Deaths of women from pregnancy- related causes have fallen by almost half across the world in the past quarter century, but only nine countries have achieved the targets set by the UN, a report by UN agencies and the World Bank said on Thursday.
“This report will show that by the end of 2015 maternal mortality will have dropped by 44 per cent from its levels from 1990,” said Dr Lale Say, coordinator for reproductive health and research at the World Health Organisation.
“This is huge progress but the progress is uneven across countries, across different regions of the world,” with 99 per cent of the deaths in developing countries, she told a news conference in Geneva.
The report, published simultaneously in the British medical journal The Lancet, said that in 2015 some 3,03,000 women died as a result of complications during pregnancy or up to six weeks after giving birth, down from 5,32,000 in 1990.
“This equates to an estimated global ratio of 216 maternal deaths per 1, 00,000 live births, down from 385 in 1990,” it said.
As part of the Millennium Development Goals adopted in 2000, UN member states pledged to reduce maternal mortality by 75 per cent by 2015 from 1990 levels.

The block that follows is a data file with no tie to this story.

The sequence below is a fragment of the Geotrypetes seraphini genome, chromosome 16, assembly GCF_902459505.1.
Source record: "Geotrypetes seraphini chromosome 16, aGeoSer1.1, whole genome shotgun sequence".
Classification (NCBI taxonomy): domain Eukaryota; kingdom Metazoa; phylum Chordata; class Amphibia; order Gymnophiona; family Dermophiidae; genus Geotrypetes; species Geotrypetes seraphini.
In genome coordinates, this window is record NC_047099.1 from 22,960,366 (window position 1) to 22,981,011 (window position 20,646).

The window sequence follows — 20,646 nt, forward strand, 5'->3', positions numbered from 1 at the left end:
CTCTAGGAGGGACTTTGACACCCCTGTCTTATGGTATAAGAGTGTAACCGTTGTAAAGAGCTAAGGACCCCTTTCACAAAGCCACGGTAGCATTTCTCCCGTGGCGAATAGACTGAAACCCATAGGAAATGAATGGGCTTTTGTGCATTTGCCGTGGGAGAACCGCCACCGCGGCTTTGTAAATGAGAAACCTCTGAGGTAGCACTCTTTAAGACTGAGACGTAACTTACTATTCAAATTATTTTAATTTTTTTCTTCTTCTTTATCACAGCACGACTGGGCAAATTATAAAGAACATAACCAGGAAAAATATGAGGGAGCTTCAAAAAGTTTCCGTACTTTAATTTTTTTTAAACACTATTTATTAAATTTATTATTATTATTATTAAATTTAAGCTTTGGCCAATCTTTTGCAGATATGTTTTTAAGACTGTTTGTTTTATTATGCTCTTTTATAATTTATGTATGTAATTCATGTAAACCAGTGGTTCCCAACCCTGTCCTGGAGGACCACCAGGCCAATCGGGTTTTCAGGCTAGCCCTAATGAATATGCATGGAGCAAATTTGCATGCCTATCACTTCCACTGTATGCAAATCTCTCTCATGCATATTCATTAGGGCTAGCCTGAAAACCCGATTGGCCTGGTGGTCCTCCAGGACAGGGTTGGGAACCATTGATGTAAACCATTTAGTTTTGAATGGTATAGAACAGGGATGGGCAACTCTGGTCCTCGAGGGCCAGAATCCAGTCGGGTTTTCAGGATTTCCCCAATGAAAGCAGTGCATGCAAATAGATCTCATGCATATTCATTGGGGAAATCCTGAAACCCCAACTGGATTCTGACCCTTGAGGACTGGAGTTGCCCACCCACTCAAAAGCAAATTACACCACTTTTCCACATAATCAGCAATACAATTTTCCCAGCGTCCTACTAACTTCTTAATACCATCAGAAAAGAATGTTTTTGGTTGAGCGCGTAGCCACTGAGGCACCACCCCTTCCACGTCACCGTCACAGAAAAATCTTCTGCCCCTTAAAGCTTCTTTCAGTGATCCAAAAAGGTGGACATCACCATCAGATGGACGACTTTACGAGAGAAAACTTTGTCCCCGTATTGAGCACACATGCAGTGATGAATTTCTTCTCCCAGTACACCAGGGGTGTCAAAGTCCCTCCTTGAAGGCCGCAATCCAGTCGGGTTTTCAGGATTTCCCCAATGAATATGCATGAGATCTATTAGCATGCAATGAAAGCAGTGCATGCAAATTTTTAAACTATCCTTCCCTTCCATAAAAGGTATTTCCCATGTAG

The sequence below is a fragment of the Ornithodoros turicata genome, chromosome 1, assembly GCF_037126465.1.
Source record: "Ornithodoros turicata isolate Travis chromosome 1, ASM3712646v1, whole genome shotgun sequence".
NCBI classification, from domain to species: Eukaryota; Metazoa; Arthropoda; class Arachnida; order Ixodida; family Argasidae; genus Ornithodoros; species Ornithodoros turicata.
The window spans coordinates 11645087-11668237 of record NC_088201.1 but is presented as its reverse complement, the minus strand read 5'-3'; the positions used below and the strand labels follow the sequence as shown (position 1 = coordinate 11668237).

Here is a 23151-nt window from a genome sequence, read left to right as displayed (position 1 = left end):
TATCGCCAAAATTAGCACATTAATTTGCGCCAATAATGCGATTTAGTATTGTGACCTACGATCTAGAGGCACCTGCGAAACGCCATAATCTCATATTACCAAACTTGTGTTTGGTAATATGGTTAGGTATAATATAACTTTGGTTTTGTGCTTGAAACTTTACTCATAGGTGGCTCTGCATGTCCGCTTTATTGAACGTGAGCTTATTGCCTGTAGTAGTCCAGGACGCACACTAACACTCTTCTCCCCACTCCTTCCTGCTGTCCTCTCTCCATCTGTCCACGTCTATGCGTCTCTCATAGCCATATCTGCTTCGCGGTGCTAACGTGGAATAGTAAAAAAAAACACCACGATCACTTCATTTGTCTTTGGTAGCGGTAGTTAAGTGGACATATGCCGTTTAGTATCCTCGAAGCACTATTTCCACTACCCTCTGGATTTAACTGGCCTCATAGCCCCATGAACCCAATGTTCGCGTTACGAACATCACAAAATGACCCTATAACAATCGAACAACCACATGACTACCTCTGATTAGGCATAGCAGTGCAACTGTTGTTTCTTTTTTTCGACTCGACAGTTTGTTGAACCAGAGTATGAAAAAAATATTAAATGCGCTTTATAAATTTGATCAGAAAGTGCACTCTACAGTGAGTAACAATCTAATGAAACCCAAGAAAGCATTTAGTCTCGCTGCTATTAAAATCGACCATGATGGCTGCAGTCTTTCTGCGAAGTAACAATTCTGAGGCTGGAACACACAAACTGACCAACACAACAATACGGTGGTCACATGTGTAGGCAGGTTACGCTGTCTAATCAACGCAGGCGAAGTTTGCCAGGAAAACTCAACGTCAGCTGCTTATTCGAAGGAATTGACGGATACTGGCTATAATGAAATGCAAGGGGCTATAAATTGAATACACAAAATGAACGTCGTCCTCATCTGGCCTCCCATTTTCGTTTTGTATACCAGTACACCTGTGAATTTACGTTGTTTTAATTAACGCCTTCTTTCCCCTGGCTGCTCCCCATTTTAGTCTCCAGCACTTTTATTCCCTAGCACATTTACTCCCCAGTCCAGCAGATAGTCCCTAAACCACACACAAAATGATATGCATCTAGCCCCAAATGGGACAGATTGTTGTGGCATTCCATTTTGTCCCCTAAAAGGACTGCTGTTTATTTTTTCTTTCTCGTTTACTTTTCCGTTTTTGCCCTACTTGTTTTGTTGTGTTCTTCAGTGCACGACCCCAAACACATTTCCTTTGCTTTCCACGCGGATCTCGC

But only nine countries have achieved this target, although 39 others have registered “significant progress” in reducing maternal deaths, said Say.
The greatest improvement was in eastern Asia, where the maternal mortality ratio fell from approximately 95 to 27 per 1, 00,000 live births.
Sub-Saharan Africa accounted for two hour of every three deaths in the world.
“But that represents a major improvement: Sub-Saharan Africa saw nearly 45 per cent fewer maternal deaths” over the period, the report said.
“Ensuring access to high-quality health services during pregnancy and child birth is helping to save lives,” it said.
It said essential health interventions required include practising good hygiene to reduce infection, injecting oxytocin hormone immediately after childbirth to reduce risk of severe bleeding, and identifying potentially fatal conditions like pregnancy-induced hypertension.
The UN has now set a goal of reducing the global maternal mortality ratio to less than 70 per 1, 00,000 live births by 2030.
But achieving that goal will require much more effort, said Dr Babatunde Osotimehin, executive director of the UN Population Fund.